The Malady of the Century
by Max Nordau
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If he could approach neither Frau Brohl nor Malvine, there was one way clearly open to him, and he took it without further delay.

One sunny afternoon in May, a few weeks after the Labor meeting at the Tivoli, Paul came to see Wilhelm, and asked him to go for a walk with him in the Thiergarten. Wilhelm was soon ready, and while they were walking Paul was astonishingly quiet, and seemed sunk in deep thought. He suddenly broke the silence, and when they were under the trees, without any beating about the bush, asked his friend:

"Wilhelm, do you love Malvine?"

Wilhelm stood still, as if rooted to the ground, and in boundless astonishment he said:

"Are you off your head, Paul?"

"I implore you, Wilhelm," said he in an anxious way, "just answer 'yes' or 'no,' because the happiness of my life depends on your answer."

"But I never thought of it," cried Wilhelm, grasping Paul's hand. "What put such an idea into your head?"

"Then you are not in love with Malvine?" asked Paul obstinately.

"No, I am not in love with Malvine, if you will have the answer in that precise form."

"I thought as much, but I wished to have the answer from your own lips;" and as they walked, he continued, "Do you see, Wilhelm, if you had loved Malvine, I would have got out of your way; I would have submitted to fate without any struggle or opposition."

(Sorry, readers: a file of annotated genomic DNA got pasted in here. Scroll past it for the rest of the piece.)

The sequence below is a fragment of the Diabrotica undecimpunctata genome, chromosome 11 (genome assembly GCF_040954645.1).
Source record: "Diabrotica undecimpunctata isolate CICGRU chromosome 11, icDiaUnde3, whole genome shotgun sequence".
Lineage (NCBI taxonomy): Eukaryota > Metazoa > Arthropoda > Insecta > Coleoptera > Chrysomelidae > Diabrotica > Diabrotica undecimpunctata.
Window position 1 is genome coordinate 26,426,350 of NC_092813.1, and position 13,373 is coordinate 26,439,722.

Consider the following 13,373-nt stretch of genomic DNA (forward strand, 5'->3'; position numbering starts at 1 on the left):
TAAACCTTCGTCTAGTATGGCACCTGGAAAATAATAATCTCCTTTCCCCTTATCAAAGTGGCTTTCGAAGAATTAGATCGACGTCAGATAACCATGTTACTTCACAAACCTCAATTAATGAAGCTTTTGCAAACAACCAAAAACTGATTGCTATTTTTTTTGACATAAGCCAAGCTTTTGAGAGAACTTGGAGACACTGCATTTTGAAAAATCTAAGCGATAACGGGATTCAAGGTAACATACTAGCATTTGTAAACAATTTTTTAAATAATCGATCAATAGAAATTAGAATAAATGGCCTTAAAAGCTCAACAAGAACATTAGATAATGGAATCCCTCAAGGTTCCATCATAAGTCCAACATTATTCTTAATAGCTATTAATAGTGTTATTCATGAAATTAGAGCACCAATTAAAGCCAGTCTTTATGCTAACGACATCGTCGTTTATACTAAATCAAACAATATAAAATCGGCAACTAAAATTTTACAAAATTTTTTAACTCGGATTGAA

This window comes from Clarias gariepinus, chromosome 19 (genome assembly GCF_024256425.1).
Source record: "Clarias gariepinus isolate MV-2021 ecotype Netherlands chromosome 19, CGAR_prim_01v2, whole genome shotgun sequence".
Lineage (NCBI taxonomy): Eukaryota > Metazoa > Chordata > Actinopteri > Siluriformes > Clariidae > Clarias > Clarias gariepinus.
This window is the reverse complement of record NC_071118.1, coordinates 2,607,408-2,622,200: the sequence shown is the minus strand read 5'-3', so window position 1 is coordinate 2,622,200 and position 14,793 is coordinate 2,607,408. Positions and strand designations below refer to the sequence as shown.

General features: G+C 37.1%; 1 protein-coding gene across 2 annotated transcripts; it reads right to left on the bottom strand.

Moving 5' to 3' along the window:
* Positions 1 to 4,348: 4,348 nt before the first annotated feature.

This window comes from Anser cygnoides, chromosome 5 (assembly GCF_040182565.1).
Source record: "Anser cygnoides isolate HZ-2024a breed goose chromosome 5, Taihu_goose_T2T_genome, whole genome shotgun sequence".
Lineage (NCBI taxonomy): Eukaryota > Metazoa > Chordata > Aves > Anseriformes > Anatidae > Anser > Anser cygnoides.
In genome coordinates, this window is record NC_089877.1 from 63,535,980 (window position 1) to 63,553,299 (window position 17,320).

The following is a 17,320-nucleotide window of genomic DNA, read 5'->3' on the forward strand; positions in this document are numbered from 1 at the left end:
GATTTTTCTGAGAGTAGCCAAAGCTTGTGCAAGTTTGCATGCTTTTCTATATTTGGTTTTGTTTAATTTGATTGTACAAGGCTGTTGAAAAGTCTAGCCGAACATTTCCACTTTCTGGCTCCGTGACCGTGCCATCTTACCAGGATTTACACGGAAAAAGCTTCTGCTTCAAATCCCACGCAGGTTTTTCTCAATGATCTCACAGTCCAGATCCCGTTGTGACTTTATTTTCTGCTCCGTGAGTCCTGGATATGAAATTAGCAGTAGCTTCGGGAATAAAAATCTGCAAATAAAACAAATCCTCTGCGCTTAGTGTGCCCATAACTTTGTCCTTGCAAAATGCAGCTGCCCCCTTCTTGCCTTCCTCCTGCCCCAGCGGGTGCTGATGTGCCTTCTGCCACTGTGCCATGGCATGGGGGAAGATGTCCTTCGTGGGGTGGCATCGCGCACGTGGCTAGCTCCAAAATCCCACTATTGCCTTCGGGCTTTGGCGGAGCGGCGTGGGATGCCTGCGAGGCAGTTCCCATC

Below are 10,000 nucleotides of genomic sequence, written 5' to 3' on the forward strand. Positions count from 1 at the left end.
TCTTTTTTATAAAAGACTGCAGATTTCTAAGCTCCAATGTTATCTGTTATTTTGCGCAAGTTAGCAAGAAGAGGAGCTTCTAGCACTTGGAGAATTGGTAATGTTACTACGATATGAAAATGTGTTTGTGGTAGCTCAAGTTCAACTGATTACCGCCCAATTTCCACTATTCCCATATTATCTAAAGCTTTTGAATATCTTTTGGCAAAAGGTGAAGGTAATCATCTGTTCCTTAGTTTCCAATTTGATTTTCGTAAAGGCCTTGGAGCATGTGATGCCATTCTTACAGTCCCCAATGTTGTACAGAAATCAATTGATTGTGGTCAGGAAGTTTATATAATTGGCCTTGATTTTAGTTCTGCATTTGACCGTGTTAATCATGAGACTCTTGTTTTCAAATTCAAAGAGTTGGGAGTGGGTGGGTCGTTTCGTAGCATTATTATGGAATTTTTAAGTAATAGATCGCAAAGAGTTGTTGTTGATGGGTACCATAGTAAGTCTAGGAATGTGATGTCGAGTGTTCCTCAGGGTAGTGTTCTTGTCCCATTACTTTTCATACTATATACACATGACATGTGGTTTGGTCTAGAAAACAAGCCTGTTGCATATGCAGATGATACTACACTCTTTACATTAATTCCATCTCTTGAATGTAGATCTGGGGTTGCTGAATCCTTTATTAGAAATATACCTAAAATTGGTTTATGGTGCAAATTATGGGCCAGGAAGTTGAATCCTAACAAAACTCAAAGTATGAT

"Have I been injudicious? Perhaps too intimate? Forgive me, Paul, if it is so. It happened quite unintentionally. I only thought of her as my friend's fiancee, and believed her also to be a friend of mine."

"I don't mean that, Wilhelm; you have always behaved awfully well—with great tact, and all that. But you have not seen how it has been with Malvine; she is quite mad about you, especially since you have been free."

"You imagine these things."

"Be quiet, you impatient baby, and hear what I have to say. I believe it is not love Malvine has for you, but it only wants a word or a look from you to turn it into love. If she were convinced that you feel only as a friend for her, she would be contented to admire you from a distance, and begin to care a little more for an inferior specimen of mankind like myself."

"I feel quite in despair about it. How could I be so blind, so stupid?"

"Never mind; it is not all over yet. I know Malvine. She is a simple-minded girl, without a bit of sentiment in her, mentally and morally healthy. If she knew she had nothing to expect from you, I am perfectly certain that nothing would stand in the way of my happiness."

"I will do whatever you wish—and first of all, I must put a stop to my visits there."

"I must ask more from you than that, my poor Wilhelm. Merely staying away is too passive. You must act. I want you to talk to Malvine, and somehow explain to her that you don't love her."